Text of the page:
There are many reasons why teams should leverage infrastructures as code, but that’s outside of the scope of this article. Many of the popular IaC tools help with cost management. Such as Terraform Cloud’s cost estimation and Sentinel policies. There are also free solutions available, such as terraform-cost-estimation, aws estimate-template-cost, infracost, to mention a few.
Terraform Cloud Estimation feature example The neat aspect of these IaC tools is that you can use them with an open-source tool called Open Policy. Open Policy is a framework that allows administrators to write rules for what is allowed and disallowed to be deployed. This can be used to enforce standards in teams but it can also be used to prevent mismanagement of cloud resources. This greatly helps you as the leader of the team prevent accidents or misconfiguration from being deployed.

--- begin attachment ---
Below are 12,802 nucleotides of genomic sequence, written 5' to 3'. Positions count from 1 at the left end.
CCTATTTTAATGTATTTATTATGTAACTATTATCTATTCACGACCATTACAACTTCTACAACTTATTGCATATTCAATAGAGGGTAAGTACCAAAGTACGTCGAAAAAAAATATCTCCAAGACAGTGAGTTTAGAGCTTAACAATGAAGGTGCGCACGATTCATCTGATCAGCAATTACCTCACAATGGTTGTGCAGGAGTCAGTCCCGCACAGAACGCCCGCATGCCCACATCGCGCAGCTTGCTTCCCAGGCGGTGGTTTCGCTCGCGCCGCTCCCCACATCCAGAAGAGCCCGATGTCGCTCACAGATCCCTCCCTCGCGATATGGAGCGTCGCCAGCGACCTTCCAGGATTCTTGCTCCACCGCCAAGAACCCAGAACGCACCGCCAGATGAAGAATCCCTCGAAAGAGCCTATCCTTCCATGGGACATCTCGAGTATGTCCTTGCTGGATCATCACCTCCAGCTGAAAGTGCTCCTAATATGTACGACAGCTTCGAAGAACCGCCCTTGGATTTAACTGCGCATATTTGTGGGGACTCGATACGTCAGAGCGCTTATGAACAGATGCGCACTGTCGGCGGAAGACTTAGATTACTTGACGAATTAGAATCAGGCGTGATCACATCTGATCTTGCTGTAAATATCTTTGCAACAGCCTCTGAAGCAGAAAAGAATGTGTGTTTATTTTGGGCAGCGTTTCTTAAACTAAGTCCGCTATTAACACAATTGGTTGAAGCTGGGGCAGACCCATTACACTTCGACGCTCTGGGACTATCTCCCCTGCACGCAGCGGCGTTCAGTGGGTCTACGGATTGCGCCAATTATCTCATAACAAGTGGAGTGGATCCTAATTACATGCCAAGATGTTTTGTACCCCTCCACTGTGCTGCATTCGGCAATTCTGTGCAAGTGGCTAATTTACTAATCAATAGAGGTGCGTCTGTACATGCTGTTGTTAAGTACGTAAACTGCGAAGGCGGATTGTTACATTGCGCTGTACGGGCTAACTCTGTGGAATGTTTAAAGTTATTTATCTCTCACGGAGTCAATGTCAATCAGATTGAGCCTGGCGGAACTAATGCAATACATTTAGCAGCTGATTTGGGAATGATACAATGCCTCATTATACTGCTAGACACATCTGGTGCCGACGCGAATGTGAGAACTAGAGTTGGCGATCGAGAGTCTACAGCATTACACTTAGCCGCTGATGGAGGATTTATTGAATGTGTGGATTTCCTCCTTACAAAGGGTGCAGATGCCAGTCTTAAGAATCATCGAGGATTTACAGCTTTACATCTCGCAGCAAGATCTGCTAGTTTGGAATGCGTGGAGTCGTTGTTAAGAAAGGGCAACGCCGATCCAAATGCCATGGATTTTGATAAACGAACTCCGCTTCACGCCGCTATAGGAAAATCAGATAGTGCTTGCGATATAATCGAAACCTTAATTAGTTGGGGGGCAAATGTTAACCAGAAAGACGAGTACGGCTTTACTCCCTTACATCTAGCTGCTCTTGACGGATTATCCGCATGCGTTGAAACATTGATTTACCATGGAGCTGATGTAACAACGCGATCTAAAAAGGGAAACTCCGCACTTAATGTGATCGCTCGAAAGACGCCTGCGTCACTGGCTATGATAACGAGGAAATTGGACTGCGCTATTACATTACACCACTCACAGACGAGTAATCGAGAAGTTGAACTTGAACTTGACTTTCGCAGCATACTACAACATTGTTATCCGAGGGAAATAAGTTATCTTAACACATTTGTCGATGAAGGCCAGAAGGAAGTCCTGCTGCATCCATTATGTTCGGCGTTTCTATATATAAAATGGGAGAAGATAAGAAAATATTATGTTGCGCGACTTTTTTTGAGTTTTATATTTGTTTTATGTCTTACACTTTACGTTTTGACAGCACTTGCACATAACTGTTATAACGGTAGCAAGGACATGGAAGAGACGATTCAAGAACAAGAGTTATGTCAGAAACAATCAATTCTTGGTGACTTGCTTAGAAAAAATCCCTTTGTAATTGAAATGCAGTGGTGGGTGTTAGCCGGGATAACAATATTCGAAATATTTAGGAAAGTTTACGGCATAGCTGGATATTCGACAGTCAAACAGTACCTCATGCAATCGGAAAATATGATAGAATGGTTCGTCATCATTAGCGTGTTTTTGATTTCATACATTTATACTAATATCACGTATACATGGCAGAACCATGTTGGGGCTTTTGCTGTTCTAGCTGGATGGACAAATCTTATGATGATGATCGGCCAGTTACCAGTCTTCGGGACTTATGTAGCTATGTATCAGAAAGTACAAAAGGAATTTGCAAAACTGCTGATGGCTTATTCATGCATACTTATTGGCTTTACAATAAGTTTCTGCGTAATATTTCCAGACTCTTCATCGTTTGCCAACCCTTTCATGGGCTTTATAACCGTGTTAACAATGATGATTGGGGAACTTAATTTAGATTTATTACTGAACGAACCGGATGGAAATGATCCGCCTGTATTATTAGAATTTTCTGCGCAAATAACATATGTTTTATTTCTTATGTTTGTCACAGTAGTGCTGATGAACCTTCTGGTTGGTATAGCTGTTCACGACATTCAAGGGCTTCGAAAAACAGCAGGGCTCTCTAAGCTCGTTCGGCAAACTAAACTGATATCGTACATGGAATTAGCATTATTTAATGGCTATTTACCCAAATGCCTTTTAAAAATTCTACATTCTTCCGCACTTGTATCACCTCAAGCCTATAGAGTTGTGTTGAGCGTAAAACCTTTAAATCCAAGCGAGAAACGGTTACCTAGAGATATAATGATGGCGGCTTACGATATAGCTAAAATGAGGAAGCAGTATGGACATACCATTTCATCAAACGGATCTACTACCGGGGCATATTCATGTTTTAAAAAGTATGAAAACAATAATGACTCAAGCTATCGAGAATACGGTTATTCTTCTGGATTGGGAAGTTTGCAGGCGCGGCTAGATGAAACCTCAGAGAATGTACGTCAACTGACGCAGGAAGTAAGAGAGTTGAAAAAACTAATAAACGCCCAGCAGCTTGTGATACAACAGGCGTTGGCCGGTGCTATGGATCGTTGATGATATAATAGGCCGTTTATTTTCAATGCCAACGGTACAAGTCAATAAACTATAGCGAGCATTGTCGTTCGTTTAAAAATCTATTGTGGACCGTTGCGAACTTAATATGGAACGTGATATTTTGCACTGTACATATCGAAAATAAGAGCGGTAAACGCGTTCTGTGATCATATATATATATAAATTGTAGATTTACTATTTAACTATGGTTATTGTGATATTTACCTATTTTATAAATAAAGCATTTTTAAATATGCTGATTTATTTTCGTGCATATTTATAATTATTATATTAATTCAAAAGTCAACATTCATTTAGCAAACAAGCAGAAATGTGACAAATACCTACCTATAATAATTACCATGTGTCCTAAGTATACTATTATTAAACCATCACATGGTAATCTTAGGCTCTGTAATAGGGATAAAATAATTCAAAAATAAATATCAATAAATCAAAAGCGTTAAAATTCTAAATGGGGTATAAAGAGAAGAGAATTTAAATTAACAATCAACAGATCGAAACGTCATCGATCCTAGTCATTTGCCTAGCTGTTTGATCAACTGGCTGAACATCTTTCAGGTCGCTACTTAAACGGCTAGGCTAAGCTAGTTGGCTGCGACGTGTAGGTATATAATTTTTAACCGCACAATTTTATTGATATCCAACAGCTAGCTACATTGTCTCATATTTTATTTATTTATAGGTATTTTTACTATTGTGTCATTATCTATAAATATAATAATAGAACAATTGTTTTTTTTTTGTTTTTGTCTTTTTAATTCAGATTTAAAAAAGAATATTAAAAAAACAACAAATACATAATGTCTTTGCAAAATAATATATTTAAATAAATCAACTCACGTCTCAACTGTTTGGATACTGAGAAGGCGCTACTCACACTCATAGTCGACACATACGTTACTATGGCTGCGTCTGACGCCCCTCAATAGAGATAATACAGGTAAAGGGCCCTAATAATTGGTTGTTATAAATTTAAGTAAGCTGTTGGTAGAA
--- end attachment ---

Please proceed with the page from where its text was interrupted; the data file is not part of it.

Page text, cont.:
Q: Is there automation in place to remove idle resources?
This is an investment that all organizations and teams should invest in. Accidents happen, priorities change, and the potential for resources not being cleaned up can happen to the best of us. A simple automation script that pauses compute instances after a specific time (cron based) is a simple investment that can help reduce unnecessary expenses. Below is a simple example for pausing EC2 instances I’ve used in the past. The script below is executed by an AWS Lambda and triggered by a CloudWatch rule.
However, many more powerful tools can help you with this type of automation. The open-source tool Cloud Custodian is an excellent resource that many organizations and teams use to maintain their cloud environments. The key is to be proactive and address the most likely scenario that could lead to unnecessary expenses.
In this article, we looked at a few cost-related questions that all engineering managers should ask themselves and their teams operating in cloud environments. The questions discussed in this article are only the beginning of the cost optimization journey. It’s a journey as addressing behavior change and changing habits take time and effort. The work may appear mountainous and intimidating in the beginning. Start small and celebrate the early wins. The early successes will help build confidence and encourage behavior changes. If you enjoyed this topic, drop a comment and share ideas of what you would like to learn more about.